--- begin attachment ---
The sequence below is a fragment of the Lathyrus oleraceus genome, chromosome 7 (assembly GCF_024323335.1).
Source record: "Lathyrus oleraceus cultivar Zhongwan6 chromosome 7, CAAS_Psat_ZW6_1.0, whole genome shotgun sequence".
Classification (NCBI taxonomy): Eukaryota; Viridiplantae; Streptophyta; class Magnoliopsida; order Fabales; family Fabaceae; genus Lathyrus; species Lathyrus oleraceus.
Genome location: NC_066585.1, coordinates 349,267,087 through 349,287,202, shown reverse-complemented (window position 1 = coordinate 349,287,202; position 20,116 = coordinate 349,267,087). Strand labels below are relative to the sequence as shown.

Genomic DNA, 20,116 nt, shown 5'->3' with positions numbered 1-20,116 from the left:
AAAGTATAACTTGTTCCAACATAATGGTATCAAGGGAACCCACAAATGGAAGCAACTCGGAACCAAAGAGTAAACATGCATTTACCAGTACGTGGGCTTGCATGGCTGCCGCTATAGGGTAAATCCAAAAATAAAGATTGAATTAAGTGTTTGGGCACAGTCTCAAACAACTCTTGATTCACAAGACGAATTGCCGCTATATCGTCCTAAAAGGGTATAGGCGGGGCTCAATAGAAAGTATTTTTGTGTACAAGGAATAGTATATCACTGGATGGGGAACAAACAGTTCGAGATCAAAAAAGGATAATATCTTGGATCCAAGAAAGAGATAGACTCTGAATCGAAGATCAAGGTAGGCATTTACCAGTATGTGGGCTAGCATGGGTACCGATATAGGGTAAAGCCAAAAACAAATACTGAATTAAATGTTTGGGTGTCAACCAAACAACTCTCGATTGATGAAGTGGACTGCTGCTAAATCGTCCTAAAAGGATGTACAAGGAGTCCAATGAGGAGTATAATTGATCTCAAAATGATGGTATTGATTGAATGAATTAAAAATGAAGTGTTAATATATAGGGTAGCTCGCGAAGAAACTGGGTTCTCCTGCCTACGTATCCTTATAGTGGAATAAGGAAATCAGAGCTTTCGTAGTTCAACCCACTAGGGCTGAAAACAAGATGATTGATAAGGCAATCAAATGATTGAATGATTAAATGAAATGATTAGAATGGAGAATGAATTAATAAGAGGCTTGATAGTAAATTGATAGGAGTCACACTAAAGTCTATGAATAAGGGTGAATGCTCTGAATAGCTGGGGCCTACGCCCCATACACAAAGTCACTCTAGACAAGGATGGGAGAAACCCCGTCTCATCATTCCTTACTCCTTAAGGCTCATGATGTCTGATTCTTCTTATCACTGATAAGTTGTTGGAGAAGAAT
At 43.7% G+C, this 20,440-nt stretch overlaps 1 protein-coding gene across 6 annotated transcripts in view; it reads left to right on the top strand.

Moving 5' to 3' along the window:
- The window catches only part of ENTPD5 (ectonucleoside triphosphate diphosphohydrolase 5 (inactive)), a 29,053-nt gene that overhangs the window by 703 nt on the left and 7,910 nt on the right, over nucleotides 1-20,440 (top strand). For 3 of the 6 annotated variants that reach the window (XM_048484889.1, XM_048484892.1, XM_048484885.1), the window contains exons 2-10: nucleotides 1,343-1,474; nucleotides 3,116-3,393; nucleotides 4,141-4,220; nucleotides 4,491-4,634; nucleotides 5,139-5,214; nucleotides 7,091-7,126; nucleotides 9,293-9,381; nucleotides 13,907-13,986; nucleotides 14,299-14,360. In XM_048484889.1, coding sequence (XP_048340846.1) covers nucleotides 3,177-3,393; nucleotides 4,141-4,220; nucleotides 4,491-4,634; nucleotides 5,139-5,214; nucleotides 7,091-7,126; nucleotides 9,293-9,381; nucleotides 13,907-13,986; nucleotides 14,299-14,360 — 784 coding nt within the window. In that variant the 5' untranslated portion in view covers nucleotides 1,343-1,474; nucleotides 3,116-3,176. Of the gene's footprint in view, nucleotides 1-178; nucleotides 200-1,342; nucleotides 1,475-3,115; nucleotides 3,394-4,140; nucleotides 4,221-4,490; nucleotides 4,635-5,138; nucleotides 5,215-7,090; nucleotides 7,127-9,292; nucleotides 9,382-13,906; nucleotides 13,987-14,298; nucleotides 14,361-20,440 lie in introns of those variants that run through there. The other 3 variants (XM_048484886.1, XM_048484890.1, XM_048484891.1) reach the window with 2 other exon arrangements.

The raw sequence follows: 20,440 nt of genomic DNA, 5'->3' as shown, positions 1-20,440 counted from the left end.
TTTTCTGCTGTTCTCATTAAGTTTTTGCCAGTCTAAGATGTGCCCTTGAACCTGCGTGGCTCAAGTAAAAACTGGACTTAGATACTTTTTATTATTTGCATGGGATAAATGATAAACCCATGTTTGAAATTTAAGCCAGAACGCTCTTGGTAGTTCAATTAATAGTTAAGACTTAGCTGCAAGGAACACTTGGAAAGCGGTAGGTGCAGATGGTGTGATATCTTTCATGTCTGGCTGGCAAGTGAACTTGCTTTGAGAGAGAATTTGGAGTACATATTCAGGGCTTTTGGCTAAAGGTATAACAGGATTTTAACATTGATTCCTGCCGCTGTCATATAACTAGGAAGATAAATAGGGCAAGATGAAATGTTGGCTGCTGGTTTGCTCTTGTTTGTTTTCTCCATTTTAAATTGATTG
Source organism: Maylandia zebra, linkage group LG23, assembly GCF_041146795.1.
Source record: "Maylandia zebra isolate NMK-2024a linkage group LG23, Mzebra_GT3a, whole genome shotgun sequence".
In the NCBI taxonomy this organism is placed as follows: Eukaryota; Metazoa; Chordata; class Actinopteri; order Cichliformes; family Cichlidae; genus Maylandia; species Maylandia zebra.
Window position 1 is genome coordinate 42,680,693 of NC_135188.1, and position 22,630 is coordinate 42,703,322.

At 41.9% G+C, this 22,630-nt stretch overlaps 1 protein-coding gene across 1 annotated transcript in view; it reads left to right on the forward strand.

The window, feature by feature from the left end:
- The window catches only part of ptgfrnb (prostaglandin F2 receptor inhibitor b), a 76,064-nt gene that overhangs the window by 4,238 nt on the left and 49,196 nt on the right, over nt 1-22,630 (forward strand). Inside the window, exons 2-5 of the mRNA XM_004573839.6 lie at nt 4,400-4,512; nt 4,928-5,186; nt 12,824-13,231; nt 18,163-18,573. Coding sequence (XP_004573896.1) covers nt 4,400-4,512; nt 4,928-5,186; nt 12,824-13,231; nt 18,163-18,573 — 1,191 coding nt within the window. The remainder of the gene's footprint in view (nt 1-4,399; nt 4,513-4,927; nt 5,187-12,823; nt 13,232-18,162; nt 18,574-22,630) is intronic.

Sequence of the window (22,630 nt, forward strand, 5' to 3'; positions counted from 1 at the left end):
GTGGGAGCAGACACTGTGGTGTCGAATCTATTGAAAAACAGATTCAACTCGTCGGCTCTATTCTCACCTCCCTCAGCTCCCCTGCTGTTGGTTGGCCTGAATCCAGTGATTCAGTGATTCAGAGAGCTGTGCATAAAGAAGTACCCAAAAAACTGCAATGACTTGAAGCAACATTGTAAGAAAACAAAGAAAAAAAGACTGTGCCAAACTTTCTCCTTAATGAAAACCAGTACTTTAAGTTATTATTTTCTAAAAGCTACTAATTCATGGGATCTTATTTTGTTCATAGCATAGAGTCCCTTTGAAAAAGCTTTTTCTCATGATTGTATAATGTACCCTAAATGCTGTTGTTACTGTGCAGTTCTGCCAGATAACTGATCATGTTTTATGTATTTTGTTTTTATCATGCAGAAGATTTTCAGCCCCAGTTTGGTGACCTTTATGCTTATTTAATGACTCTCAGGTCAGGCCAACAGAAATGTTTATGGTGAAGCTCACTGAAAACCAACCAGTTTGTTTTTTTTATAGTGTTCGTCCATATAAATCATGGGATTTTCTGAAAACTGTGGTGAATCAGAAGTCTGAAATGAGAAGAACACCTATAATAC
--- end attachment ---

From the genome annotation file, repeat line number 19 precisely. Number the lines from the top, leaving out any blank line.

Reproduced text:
Sequence of the window (22,630 nt, forward strand, 5' to 3'; positions counted from 1 at the left end):